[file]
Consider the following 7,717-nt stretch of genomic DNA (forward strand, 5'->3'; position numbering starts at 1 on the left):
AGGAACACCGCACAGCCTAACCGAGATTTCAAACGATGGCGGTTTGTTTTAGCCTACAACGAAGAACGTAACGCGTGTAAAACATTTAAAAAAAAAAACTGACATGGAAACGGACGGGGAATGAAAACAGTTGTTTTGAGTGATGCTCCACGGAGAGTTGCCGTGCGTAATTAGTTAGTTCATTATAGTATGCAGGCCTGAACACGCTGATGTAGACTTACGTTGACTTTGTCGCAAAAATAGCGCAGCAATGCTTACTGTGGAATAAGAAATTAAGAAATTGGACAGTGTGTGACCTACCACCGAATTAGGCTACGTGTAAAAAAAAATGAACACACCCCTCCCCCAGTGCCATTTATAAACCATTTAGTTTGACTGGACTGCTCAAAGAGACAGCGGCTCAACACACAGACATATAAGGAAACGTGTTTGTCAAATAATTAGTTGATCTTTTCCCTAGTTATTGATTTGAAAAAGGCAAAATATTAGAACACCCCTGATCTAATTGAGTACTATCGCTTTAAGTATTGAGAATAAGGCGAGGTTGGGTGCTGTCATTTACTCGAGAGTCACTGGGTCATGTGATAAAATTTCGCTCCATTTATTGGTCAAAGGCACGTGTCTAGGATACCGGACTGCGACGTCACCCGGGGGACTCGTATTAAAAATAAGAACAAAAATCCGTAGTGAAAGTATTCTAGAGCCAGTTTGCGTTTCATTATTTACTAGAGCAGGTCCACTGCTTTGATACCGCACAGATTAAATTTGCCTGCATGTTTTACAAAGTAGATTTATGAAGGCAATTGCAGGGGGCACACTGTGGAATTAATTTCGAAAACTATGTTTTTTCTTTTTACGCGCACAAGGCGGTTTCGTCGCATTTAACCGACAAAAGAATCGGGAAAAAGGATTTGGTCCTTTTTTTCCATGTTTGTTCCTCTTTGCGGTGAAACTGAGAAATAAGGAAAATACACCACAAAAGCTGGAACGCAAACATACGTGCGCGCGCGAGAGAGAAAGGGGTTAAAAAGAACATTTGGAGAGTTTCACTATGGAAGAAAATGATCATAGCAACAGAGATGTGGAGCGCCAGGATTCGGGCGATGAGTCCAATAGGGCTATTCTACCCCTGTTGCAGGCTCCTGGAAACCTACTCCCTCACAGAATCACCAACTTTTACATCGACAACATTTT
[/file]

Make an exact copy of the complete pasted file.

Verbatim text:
Consider the following 7,717-nt stretch of genomic DNA (forward strand, 5'->3'; position numbering starts at 1 on the left):
AGGAACACCGCACAGCCTAACCGAGATTTCAAACGATGGCGGTTTGTTTTAGCCTACAACGAAGAACGTAACGCGTGTAAAACATTTAAAAAAAAAAACTGACATGGAAACGGACGGGGAATGAAAACAGTTGTTTTGAGTGATGCTCCACGGAGAGTTGCCGTGCGTAATTAGTTAGTTCATTATAGTATGCAGGCCTGAACACGCTGATGTAGACTTACGTTGACTTTGTCGCAAAAATAGCGCAGCAATGCTTACTGTGGAATAAGAAATTAAGAAATTGGACAGTGTGTGACCTACCACCGAATTAGGCTACGTGTAAAAAAAAATGAACACACCCCTCCCCCAGTGCCATTTATAAACCATTTAGTTTGACTGGACTGCTCAAAGAGACAGCGGCTCAACACACAGACATATAAGGAAACGTGTTTGTCAAATAATTAGTTGATCTTTTCCCTAGTTATTGATTTGAAAAAGGCAAAATATTAGAACACCCCTGATCTAATTGAGTACTATCGCTTTAAGTATTGAGAATAAGGCGAGGTTGGGTGCTGTCATTTACTCGAGAGTCACTGGGTCATGTGATAAAATTTCGCTCCATTTATTGGTCAAAGGCACGTGTCTAGGATACCGGACTGCGACGTCACCCGGGGGACTCGTATTAAAAATAAGAACAAAAATCCGTAGTGAAAGTATTCTAGAGCCAGTTTGCGTTTCATTATTTACTAGAGCAGGTCCACTGCTTTGATACCGCACAGATTAAATTTGCCTGCATGTTTTACAAAGTAGATTTATGAAGGCAATTGCAGGGGGCACACTGTGGAATTAATTTCGAAAACTATGTTTTTTCTTTTTACGCGCACAAGGCGGTTTCGTCGCATTTAACCGACAAAAGAATCGGGAAAAAGGATTTGGTCCTTTTTTTCCATGTTTGTTCCTCTTTGCGGTGAAACTGAGAAATAAGGAAAATACACCACAAAAGCTGGAACGCAAACATACGTGCGCGCGCGAGAGAGAAAGGGGTTAAAAAGAACATTTGGAGAGTTTCACTATGGAAGAAAATGATCATAGCAACAGAGATGTGGAGCGCCAGGATTCGGGCGATGAGTCCAATAGGGCTATTCTACCCCTGTTGCAGGCTCCTGGAAACCTACTCCCTCACAGAATCACCAACTTTTACATCGACAACATTTT